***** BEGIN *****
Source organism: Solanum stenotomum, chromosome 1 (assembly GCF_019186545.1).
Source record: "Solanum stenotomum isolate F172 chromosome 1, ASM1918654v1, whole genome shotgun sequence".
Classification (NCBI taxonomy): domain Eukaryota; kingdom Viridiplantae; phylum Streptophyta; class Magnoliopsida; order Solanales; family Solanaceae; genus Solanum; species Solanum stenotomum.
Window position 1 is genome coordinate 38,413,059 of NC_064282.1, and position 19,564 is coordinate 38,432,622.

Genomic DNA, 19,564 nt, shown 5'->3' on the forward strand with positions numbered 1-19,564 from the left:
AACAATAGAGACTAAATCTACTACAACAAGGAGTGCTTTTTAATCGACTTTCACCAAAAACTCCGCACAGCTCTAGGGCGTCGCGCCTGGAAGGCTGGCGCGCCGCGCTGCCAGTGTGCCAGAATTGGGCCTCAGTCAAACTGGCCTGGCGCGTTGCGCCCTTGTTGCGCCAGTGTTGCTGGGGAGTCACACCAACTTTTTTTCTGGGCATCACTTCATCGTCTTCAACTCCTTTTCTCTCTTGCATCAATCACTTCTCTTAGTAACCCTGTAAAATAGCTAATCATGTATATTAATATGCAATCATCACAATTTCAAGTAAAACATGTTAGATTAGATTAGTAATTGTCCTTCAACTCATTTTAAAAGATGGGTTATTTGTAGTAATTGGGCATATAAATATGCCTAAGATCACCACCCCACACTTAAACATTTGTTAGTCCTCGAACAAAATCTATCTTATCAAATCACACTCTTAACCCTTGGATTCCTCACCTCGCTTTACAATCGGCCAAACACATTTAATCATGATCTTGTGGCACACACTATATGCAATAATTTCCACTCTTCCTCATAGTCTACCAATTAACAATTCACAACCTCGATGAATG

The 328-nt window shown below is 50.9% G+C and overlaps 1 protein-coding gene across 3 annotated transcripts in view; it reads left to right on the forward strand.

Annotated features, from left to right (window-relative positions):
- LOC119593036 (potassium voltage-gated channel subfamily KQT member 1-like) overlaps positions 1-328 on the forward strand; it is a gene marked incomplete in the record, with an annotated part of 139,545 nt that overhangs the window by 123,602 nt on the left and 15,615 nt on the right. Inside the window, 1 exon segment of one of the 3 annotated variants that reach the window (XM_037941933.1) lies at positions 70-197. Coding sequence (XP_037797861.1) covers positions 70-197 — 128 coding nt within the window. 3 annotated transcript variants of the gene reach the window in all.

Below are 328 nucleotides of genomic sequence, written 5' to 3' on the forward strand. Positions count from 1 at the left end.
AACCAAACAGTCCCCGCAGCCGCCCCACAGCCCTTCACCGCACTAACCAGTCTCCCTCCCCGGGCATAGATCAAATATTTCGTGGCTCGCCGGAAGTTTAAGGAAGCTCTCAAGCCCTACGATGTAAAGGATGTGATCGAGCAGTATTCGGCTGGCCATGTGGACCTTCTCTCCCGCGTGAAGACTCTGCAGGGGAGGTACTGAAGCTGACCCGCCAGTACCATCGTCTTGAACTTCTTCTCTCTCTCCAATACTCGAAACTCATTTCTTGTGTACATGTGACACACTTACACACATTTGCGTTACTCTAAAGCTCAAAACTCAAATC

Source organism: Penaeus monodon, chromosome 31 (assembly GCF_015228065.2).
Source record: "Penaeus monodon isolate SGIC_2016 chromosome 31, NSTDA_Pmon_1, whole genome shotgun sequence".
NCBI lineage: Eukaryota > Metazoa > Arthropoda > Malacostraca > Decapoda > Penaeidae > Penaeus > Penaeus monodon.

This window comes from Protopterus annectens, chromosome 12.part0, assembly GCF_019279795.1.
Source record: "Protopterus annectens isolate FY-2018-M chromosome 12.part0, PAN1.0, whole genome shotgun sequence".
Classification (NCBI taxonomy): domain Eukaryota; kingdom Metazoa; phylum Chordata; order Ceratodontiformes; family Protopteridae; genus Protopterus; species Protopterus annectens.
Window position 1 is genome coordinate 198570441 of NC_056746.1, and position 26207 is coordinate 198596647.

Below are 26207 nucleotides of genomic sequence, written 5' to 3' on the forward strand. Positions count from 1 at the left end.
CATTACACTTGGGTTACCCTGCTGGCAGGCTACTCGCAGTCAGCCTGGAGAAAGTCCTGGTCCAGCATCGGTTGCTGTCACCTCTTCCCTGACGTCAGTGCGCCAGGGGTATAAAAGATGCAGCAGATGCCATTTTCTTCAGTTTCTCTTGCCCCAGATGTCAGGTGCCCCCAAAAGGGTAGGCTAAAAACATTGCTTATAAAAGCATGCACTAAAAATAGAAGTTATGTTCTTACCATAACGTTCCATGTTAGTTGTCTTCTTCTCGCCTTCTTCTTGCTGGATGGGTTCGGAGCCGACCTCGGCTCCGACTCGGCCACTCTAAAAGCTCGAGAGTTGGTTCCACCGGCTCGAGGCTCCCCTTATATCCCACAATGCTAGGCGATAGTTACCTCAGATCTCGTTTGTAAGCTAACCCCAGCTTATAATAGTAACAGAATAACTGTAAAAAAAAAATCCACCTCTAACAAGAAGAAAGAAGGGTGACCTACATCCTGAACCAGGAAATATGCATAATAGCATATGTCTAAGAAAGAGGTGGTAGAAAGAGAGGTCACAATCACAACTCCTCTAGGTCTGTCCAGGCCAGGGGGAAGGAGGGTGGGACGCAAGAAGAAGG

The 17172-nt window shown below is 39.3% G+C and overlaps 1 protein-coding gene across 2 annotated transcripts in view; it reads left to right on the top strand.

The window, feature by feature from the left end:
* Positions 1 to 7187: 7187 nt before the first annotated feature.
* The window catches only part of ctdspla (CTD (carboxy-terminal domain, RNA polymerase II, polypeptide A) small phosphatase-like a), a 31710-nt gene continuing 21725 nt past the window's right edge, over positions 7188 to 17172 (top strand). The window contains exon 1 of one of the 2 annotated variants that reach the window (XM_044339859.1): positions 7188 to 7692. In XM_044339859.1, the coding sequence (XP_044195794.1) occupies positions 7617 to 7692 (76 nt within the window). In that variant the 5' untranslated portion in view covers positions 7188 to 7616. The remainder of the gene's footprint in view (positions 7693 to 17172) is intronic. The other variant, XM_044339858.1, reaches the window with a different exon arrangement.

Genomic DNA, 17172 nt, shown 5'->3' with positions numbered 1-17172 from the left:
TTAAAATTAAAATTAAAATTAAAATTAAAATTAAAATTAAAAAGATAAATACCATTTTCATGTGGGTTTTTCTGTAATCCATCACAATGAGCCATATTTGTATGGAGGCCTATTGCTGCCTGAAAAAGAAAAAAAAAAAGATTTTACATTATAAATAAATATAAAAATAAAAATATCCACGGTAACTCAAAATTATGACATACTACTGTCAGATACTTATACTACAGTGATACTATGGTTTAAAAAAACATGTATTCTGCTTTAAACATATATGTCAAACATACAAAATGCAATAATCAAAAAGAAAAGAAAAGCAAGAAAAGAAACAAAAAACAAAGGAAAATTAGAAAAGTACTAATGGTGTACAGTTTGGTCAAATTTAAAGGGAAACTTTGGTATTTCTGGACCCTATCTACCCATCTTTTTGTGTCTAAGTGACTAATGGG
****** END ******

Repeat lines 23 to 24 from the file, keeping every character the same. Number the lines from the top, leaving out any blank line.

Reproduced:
* Positions 1 to 7187: 7187 nt before the first annotated feature.
* The window catches only part of ctdspla (CTD (carboxy-terminal domain, RNA polymerase II, polypeptide A) small phosphatase-like a), a 31710-nt gene continuing 21725 nt past the window's right edge, over positions 7188 to 17172 (top strand). The window contains exon 1 of one of the 2 annotated variants that reach the window (XM_044339859.1): positions 7188 to 7692. In XM_044339859.1, the coding sequence (XP_044195794.1) occupies positions 7617 to 7692 (76 nt within the window). In that variant the 5' untranslated portion in view covers positions 7188 to 7616. The remainder of the gene's footprint in view (positions 7693 to 17172) is intronic. The other variant, XM_044339858.1, reaches the window with a different exon arrangement.